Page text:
As a litigator, one of the questions I am most often asked by friends and acquaintances is: “Can you get me out of jury duty?” I have a short answer: “No.” Then, if they will tolerate my explanation, I tell them why. But before I get to that, some background.
I litigate civil cases, not criminal, but my thinking on this subject applies to all types of court cases that come before a jury. Keep in mind that many legal disputes are decided solely by a Judge, without a jury, because of the nature of the case – divorce and custody is an example. A jury may be called upon to decide a case when the subject matter of the case is suitable for decision by a jury and when one or both sides request a jury. In the civil arena, this may include personal injury claims, contract disputes, collection matters (money owed), claims for infringement of civil rights, disputes among business owners, etc. In those cases, assuming that the right to trial by jury has not been waived, either party may “demand” a trial by jury, which results in the lawsuit being put on a jury trial track.
After many months of pretrial proceedings (conducted by the lawyers and presided over by a Judge), the case is ready for trial. A tremendous amount of time and attention is devoted by litigators to analyzing the type of jury that may be best for the particular case. In fact, the amount of time litigators spend on this issue is probably disproportionate because in reality, the trial lawyers have minimal control over who is eventually picked for the jury. Typically, a case will be heard by either 8 or 12 jurors, depending on the type of case. On the designated day for jury selection between 40 and 80 people (“veniremen”) will be summoned for jury service and a group of them will be led into a courtroom or jury room to be questioned. The questioning process is called “voir dire” (from old French “to see to speak” – commonly referred to as “to speak the truth”). This is the lawyers’ opportunity to ferret out any bias that a particular person may have about the case which would make him unsuitable to serve on the jury. Examples may be that a potential juror has close business ties to one of the parties to the lawsuit, or is related to one of them, or simply has something in her personal background that makes her unable to be fair to the litigants.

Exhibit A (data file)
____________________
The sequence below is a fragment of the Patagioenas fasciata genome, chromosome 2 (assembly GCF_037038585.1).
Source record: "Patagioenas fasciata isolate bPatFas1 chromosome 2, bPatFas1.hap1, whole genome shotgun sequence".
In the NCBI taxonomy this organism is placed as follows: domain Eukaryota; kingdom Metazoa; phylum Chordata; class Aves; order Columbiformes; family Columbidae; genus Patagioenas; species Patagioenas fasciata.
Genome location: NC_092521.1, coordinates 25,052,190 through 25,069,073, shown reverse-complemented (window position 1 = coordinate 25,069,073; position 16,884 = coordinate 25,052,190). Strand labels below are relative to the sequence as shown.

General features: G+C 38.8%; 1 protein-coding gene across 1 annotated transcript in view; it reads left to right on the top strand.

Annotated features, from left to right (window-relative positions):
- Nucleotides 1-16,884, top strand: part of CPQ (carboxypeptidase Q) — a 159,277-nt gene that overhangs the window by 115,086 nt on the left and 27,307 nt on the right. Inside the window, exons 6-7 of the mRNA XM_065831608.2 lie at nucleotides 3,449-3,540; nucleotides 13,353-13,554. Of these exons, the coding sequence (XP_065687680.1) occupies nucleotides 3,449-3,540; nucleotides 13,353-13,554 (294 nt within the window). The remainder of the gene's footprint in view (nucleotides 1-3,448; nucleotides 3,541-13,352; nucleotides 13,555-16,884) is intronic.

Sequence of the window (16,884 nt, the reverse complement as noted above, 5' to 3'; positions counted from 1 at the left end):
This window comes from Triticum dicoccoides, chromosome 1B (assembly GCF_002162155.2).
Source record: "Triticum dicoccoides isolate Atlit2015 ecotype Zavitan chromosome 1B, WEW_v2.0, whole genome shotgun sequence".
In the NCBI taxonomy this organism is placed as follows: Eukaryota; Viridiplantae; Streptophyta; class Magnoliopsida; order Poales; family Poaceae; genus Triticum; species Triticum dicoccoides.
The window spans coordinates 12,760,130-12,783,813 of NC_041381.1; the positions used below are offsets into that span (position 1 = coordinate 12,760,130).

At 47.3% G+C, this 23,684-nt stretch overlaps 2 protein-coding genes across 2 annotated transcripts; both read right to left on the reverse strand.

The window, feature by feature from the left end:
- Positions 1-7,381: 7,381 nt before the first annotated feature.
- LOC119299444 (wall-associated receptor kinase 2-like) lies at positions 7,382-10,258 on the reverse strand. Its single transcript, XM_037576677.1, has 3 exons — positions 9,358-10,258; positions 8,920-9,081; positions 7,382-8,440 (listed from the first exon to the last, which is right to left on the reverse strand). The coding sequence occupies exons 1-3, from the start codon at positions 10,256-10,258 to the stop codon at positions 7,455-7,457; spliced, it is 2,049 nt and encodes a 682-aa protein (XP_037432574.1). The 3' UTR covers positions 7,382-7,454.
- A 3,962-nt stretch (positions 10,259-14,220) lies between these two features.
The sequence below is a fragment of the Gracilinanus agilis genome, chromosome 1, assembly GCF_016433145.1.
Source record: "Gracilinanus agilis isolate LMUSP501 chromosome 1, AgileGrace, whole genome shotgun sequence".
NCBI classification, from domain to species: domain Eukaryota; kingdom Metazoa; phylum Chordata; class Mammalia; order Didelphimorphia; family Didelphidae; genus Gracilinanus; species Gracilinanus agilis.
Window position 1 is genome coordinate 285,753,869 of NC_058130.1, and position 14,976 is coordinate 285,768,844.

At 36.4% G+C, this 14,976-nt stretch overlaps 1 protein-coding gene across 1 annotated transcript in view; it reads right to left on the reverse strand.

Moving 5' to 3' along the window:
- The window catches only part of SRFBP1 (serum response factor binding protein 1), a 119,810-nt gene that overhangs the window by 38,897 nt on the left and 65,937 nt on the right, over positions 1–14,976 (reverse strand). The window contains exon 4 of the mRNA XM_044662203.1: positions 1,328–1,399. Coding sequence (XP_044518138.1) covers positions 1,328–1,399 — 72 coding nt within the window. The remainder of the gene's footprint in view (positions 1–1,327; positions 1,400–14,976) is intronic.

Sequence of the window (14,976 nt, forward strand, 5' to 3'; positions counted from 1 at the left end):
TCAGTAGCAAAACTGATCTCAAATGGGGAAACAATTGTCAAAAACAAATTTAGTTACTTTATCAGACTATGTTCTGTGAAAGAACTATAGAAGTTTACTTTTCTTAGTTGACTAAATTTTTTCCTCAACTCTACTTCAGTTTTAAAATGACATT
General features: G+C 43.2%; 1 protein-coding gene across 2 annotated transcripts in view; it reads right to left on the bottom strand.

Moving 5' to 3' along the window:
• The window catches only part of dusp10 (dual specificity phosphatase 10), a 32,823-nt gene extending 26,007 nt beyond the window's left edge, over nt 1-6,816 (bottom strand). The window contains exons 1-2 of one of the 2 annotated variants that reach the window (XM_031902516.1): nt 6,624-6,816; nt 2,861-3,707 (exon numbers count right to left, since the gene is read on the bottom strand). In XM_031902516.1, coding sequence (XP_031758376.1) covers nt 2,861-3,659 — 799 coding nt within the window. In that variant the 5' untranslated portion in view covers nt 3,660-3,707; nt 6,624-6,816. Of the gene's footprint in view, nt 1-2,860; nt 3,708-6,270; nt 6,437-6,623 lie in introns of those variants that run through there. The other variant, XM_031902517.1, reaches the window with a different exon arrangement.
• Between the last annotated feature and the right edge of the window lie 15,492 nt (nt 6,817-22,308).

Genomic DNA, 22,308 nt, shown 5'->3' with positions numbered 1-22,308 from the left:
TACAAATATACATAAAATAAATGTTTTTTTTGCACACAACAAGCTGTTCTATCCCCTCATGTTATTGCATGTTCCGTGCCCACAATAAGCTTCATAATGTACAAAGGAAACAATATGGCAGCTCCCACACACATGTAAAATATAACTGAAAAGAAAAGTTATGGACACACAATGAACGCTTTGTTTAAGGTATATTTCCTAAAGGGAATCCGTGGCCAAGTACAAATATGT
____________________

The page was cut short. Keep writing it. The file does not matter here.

Generally, the lawyers are limited in what they are permitted to ask the jurors because the purpose of voir dire is only to eliminate any potential jurors who are unable to be fair. However, trial lawyers like to take know as much as possible about the potential jurors, and will often ask questions that are tailored to the facts of the case, to see if they get a reaction from any of the veniremen. Ultimately, however, the goal is to have 8 or 12 people who are able to hear the evidence in the case without bias or favoritism. Lawyers often like to tell jury prospects that “we just want a level playing field.”
So, why won’t I help someone get out of jury duty? First, jury duty is a civic responsibility and I regard it as unethical to try to help someone avoid it. Second, the most I could do is suggest ways of answering questions that might make a prospective juror undesirable to the lawyers, again an unethical thing to do. The most important reason I won’t offer tips for avoiding jury service is this: we trial lawyers want a jury that is representative of a wide array of people, preferably people who are smart people who question what they are being told, and who are capable of coming to good decisions. Not only do we lawyers want that, our clients do too. The last thing we want is a jury composed of people who just couldn’t figure out how to avoid jury duty.
Serving on a jury is a very rewarding, educational and eye-opening experience. It may not be on your bucket list right now, but you might want to consider adding it.